PHOTO: Wisconsin Department of Agriculture/Flickr
Jesse Frost
January 26, 2017

Not to add another chore to what is already a chore-filled lifestyle, but there’s one task that every farmer could use to help generate more efficiency and productivity in their operation: keeping a daily journal of your farm activities.

Spending one to five minutes a day writing out what you did, what you learned and what you need to get done can be a great tool for farmers. It has to be easy and consistent, but this collection of information can really come in handy when working to improve upon your farming operations. Here are a few tips for how we implemented a farm journal on our farm,.

Keep It Simple

When I suggest you keep a farm journal, I’m not suggesting a complex, well-written log of the how your day went. I’m suggesting you sit down every day in front of your computer or with your phone —not handwritten, for reasons of efficiency and search-ability—before or after your other chores and catalogue your work. You should write down:

  • the date (and perhaps day of the week)
  • the tasks our performed that day or the day before
  • anything significant about your work

Maybe you fed the pigs and noticed their waterer was leaking. Or maybe you planted Cylindra beets in rows 1 foot apart. Write it down so that if you liked how it went, then you can easily find it next year. If you didn’t like it, you can adjust for next time.

Use Keywords

To make your farm tasks searchable within your document, use keywords. In the case of needing to fix the pig waterer, I might write the keyword “projects,” so that if I’m making a list for what needs to be done around the farm, I can search my document for the word “projects” and find that I need to fix the pig waterer. Once you finish that project, you can also go back and cross out the key word or change it to “finished” with the date to avoid it coming up in every search.

For the beets example, you can search the word “beets” to read everything about how you planted them, how they grew and any other notes you had regarding them. Think you may want to add a little space between rows or thin them earlier? Just make that note and date it.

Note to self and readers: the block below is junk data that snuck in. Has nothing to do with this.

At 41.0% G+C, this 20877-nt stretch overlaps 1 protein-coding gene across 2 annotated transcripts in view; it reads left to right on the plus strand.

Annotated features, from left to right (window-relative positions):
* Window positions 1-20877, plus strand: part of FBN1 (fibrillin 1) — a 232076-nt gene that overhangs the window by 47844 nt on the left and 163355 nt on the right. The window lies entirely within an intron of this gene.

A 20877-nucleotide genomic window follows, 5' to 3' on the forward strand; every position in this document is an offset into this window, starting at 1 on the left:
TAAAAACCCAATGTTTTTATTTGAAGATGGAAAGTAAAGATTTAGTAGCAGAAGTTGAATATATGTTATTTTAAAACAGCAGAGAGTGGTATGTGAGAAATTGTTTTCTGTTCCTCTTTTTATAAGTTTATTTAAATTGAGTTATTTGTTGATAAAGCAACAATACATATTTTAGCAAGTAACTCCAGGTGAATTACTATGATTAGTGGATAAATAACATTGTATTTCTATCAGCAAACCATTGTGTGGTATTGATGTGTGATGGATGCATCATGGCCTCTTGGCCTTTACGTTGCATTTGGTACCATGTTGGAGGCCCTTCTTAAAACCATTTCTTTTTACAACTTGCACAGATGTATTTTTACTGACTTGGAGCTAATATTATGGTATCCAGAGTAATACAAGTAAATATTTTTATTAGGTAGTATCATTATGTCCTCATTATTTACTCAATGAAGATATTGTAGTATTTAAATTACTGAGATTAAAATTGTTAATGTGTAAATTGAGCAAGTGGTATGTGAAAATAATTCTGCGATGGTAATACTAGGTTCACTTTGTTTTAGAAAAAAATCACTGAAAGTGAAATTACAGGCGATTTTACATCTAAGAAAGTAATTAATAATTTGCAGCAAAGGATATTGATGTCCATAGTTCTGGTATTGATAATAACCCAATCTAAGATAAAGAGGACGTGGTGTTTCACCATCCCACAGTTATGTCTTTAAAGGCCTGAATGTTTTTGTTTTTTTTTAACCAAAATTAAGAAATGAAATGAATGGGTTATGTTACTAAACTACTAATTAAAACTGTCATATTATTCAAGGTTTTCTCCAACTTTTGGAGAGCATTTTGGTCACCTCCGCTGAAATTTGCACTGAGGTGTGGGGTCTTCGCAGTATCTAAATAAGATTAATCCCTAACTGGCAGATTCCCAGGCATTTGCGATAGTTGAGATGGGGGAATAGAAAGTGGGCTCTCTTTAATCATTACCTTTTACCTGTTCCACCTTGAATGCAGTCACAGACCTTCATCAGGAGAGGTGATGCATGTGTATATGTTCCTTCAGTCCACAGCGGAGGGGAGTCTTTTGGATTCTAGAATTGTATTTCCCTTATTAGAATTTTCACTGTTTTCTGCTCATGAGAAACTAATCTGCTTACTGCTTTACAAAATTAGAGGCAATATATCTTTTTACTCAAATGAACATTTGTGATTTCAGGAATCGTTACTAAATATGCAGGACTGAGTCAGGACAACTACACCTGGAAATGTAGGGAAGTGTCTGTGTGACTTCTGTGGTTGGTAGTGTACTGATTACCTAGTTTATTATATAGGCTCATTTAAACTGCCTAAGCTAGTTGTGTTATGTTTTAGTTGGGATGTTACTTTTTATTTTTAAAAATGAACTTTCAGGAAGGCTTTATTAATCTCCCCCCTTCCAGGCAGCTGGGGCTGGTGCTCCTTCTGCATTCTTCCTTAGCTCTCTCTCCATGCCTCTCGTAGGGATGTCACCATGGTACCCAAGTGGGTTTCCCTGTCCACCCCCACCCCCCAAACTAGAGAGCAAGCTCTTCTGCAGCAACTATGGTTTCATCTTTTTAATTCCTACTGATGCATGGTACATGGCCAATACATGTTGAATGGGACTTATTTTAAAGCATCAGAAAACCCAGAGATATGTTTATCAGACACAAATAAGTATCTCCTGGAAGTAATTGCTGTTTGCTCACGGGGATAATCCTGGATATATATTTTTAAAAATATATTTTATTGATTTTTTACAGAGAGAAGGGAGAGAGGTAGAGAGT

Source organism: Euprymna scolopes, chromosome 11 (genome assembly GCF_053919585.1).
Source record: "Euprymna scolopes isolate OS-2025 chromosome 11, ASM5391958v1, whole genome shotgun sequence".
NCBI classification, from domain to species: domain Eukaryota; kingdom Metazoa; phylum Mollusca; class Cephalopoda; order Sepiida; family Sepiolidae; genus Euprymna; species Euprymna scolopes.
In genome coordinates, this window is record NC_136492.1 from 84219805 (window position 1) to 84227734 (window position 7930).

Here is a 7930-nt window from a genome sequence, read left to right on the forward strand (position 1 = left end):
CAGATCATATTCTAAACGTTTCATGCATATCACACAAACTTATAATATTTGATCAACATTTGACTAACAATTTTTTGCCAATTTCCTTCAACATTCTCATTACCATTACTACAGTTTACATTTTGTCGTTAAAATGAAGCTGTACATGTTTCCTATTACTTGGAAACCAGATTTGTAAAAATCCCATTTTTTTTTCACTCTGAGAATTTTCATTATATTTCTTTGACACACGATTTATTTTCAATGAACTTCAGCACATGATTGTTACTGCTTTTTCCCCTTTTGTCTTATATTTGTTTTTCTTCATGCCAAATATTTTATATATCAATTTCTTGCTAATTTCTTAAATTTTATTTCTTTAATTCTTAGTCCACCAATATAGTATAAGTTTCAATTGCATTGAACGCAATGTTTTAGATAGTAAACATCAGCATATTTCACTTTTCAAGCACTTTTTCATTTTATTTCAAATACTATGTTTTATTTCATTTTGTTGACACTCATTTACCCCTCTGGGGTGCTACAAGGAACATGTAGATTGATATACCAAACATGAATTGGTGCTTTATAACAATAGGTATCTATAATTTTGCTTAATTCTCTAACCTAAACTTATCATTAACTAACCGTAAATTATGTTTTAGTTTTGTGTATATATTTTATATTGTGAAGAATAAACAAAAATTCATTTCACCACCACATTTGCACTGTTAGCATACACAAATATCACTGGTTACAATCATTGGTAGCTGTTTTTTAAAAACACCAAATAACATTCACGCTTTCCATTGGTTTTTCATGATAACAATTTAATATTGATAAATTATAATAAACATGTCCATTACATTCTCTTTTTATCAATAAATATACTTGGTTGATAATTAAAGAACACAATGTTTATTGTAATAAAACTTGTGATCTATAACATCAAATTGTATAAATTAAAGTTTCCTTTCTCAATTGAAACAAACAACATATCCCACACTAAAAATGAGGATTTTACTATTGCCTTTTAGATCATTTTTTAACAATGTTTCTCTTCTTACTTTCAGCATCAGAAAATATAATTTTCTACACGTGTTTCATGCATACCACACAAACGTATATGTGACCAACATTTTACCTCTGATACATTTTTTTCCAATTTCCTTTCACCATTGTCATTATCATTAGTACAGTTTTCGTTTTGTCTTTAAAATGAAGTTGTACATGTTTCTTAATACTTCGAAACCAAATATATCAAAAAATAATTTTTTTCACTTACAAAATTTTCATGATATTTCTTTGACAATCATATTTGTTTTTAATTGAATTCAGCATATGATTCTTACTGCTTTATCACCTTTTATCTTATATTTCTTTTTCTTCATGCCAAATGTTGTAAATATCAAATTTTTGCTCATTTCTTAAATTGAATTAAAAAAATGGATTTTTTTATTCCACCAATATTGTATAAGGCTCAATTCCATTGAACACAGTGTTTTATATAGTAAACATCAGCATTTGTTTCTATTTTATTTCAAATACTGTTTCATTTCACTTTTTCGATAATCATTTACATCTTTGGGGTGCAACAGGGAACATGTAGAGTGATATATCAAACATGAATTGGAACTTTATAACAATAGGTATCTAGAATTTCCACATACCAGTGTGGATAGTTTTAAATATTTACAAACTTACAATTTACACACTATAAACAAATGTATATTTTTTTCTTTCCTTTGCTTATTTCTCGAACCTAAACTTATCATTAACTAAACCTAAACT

Other details you may way to note for searchability include:

  • what the weather was like
  • the soil conditions
  • any farm expenses you had that day
  • anything else relevant to your business

Also, start a new journal every year to minimize the results in the keyword searches. I would even suggest emailing the document to yourself regularly and printing it at the end of every year so you have a backup.

Make It Easy

It might be worth your while to create a small template for each journal entry that you can simply copy, paste and fill out with all the relevant information. Do not think of this journal as a burden; instead, think of it as a way to catalogue your hard work and make it as simple as possible so that it doesn’t take away from other farm or family duties. You should always be looking for ways to make it simple, streamline it, and even make this journal be something anyone—a farm apprentice or your spouse, perhaps—can fill out. In fact, add anything in that regard to your template as you go:

  • Farmer Name
  • Date
  • Day of Week
  • Projects
  • Plantings
  • Sales
  • Expenses

You get the idea.

Be Harsh

This should not be a precious document. It should be a tool for you to use for your farm operations or business. Going back in time to add or cross out things should be part of the routine. You should never hesitate to add to or remove from your daily template—the goal is to always improve it. If you are diligent, this document could really help you put together daily work lists and provide insight into your accomplishments and failures. In a few years, you can look over all of your lessons in any given category in a matter of minutes. Memory is a tricky thing. Farm journals are there to help.


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